3. Reducing fat will not help those of us with type 2 diabetes. Reducing carbs and sugars will. Healthy fats, along with high quality protein, and low carb WHOLE foods, and at least some exercise, will be the saving grace for most everyone with type 2 diabetes. You guys need to quit being politically correct, and beholding to big pharma and big agri, and to out of date dogma concerning low fat anything. This BS of low fat is what’s gotten us into this mess in the first place! Why don’t you stop touting low fat, and begin telling the truth…Proteins and good FATS should be the majority of our normal diets. Get the HFCS out of everything on the supermarket shelves, along with all the toxic, processed salts. And allow us, the consumer to purchase the local foods we choose, without regulating to death all our local, small farmers. How about writing about that for a change? Those of us who actually read the research are baffled at your idiotic articles. Oh, and don’t forget the studies that show ORGANIC CINNAMON, added to meals, will also make a bigger impact with less dangerous side effects than your new, terrible drugs.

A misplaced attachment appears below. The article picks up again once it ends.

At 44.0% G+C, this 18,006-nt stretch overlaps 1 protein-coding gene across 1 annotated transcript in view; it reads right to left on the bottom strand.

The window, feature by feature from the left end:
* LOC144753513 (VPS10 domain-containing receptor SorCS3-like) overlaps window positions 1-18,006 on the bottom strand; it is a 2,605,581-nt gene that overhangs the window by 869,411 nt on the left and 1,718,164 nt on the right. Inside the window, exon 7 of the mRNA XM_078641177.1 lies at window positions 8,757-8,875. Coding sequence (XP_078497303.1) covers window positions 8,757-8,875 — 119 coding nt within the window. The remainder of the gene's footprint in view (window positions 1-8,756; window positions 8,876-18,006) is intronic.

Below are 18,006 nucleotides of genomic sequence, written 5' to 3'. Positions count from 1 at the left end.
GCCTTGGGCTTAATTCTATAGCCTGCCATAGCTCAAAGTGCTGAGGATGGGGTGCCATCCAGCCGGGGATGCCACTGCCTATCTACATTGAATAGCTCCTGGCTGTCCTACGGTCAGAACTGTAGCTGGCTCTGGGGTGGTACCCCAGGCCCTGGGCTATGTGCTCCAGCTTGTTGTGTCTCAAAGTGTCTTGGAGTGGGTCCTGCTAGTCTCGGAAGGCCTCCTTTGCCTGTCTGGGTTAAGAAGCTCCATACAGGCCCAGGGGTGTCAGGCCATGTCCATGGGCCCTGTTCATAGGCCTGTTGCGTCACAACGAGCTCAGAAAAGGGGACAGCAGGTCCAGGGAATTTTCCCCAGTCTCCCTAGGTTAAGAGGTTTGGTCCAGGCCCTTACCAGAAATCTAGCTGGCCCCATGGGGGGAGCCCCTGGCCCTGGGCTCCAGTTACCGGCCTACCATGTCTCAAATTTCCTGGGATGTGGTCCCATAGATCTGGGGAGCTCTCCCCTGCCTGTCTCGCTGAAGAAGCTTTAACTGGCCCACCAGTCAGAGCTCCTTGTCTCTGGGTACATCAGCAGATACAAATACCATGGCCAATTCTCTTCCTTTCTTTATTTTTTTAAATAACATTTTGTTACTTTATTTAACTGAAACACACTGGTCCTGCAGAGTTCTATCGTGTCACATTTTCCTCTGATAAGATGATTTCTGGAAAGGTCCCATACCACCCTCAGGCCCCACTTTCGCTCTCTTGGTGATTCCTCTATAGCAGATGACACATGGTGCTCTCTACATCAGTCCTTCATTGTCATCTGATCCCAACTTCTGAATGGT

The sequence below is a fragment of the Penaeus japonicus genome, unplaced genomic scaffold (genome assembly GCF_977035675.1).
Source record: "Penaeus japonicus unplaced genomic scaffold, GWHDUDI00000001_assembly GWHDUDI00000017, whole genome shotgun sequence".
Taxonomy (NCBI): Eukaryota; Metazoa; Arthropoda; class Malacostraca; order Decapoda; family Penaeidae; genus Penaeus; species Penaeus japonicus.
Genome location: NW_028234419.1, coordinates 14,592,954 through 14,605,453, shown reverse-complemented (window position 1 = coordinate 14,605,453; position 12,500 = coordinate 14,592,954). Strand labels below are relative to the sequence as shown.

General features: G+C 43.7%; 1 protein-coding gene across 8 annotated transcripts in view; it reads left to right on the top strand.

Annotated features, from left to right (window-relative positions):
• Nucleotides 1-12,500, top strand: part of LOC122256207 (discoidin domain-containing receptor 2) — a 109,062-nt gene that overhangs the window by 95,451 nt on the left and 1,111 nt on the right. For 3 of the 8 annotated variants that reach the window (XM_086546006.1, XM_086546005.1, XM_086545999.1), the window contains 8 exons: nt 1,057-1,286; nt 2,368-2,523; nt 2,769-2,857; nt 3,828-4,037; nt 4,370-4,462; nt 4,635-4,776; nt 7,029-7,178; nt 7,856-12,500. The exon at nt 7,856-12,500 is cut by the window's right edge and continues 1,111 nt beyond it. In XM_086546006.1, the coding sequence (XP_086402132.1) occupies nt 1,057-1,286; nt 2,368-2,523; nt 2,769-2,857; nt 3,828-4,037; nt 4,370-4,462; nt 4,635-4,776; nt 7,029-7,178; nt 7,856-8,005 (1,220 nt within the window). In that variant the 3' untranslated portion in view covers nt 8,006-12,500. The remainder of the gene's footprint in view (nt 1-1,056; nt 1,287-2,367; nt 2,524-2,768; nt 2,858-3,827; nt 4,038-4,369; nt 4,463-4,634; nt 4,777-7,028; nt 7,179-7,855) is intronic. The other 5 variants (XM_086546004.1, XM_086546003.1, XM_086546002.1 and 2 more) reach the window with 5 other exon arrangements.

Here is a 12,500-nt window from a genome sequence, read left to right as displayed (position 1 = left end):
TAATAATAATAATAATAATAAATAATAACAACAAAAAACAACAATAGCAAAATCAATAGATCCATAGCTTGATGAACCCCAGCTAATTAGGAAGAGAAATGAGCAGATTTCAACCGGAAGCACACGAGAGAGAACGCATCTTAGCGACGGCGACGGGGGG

4. I have lived with diabetes and have not been very good at doing a good job. 2016 I hope to understand it much better. I am gradually changing my eating habits, which is so hard to do. Everyone without diabetes can eat and eat and then do it right in front of me. I have a lot of other medical conditions so am finally doing something about it.

  5. My grandmother got diabetes when she was in her late 70 seventies. She checked her urine about twice a week NEVER ONCE CUTTING HER FINGER FOR BLOOD! She lived to be 97 years old. Now, fifty seven years later we can do better with the blood checks.!!!!!!!